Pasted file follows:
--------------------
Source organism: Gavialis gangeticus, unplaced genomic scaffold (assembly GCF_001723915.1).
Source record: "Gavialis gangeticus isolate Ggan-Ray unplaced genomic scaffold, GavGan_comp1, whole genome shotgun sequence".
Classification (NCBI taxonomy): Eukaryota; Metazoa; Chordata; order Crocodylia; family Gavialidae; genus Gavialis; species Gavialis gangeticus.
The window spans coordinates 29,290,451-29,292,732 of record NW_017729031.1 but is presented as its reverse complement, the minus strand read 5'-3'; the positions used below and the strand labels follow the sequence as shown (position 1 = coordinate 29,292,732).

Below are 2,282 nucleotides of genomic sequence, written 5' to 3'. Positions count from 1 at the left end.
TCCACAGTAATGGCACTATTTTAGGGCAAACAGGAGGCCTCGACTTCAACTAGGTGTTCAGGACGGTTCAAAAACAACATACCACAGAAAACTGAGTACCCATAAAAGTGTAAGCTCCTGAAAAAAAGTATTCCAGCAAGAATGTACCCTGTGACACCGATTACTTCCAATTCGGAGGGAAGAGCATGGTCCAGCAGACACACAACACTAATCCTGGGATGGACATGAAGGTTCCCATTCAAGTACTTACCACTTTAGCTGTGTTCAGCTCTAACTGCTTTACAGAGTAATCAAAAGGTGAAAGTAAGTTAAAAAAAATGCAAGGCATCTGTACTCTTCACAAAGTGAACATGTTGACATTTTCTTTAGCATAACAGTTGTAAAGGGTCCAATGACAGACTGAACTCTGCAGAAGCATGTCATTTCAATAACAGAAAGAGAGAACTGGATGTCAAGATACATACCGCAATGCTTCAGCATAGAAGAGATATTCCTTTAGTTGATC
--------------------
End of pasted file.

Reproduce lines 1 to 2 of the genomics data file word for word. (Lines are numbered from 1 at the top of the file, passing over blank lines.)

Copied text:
Source organism: Gavialis gangeticus, unplaced genomic scaffold (assembly GCF_001723915.1).
Source record: "Gavialis gangeticus isolate Ggan-Ray unplaced genomic scaffold, GavGan_comp1, whole genome shotgun sequence".